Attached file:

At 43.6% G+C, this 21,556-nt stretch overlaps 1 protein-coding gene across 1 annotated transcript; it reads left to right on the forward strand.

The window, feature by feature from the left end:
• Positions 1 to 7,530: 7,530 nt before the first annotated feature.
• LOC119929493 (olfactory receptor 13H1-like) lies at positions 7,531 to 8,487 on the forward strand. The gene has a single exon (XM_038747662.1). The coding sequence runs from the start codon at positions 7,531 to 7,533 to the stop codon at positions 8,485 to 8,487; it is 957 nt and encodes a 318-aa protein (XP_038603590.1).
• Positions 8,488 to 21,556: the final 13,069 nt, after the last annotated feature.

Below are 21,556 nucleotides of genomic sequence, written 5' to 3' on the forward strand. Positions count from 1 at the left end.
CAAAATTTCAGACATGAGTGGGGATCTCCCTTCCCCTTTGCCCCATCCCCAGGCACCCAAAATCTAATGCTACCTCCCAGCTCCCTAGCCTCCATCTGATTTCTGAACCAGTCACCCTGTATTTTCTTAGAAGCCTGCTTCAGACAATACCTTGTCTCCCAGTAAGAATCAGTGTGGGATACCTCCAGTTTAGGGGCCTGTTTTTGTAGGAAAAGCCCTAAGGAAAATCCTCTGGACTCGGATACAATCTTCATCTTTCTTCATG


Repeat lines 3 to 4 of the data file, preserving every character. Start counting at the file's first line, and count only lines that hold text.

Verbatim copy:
• Positions 1 to 7,530: 7,530 nt before the first annotated feature.
• LOC119929493 (olfactory receptor 13H1-like) lies at positions 7,531 to 8,487 on the forward strand. The gene has a single exon (XM_038747662.1). The coding sequence runs from the start codon at positions 7,531 to 7,533 to the stop codon at positions 8,485 to 8,487; it is 957 nt and encodes a 318-aa protein (XP_038603590.1).